In a new Economic Letter , San Francisco Fed economists Mary Daly , Bart Hobjin , and Brian Lucking take a look at wage growth. Wage growth has been strong compared to the overall rate of recovery and growth of GDP in the US. So what is to explain this growth? Daly, Hobjin, and Lucking provide one quick answer: One reason real wage growth has been so solid is that inflation has been low, with the personal consumption expenditures price index increasing at an average annual rate of 1.8% since the start of 2008. Low inflation means that employers cannot reduce real wages simply by letting inflation erode the value of worker pay. Instead, if they want to reduce real labor costs, they must cut the actual dollar value of wages. Employers generally avoid doing so because cuts to nominal wages can reduce morale and prompt resistance even in difficult economic times (Kahneman, Knetsch, and Thaler 1986). The inability or unwillingness of employers to reduce nominal pay is known as downward wage rigidity. When economic conditions are poor, this rigidity can disrupt normal labor market functioning, especially in a low-inflation environment. If wages are downwardly rigid, workers may receive false signals about the value of remaining in a particular occupation or industry. For example, consider construction workers who are less productive now than they were five years ago because of the bursting of the housing bubble. If their wages fell, they might seek jobs in other industries. Because of downward wage rigidity, they may stay in construction instead. On the labor demand side, employers that can’t cut wages may delay expanding payrolls as conditions improve. Either way, downward nominal wage rigidities can result in misallocation of resources in the economy. Read Why Has Wage Growth Stayed Strong? here .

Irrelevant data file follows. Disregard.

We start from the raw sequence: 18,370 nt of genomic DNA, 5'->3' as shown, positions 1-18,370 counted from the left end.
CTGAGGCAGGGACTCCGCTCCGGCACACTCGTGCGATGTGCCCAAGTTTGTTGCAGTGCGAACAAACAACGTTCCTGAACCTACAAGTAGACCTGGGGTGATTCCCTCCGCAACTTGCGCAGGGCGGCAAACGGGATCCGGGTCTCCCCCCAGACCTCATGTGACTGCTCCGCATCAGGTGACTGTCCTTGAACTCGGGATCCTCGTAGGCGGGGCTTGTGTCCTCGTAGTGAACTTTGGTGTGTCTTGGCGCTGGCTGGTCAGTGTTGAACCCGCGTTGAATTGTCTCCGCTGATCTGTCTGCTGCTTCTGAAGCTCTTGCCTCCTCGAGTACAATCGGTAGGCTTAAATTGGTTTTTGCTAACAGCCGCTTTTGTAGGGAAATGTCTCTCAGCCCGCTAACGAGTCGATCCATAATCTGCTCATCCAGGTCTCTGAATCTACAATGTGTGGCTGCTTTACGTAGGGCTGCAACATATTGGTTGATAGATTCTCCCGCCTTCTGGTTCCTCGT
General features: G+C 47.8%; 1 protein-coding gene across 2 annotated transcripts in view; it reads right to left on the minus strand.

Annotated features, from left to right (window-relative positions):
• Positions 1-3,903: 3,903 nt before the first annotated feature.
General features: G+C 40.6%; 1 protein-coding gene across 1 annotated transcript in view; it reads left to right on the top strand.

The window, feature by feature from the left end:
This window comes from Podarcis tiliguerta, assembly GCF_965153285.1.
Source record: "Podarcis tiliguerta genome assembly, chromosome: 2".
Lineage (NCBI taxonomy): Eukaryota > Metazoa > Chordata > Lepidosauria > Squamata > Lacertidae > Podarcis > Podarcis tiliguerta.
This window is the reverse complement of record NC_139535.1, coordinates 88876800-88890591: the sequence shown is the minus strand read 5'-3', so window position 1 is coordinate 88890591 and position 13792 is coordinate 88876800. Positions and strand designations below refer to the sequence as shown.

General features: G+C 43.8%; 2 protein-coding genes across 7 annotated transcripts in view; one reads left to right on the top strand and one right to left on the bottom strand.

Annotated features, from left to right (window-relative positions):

Filed under: wages, recovery, Federal Reserveeserve Bank of San Francisco, San Francisco Fed, economic letter, pay, mary daly, personal consumption expenditures, nominal pay, bart hobjin, consumer expenditures, wage rigidity, worker pay, inflations, brian lucking, wage growth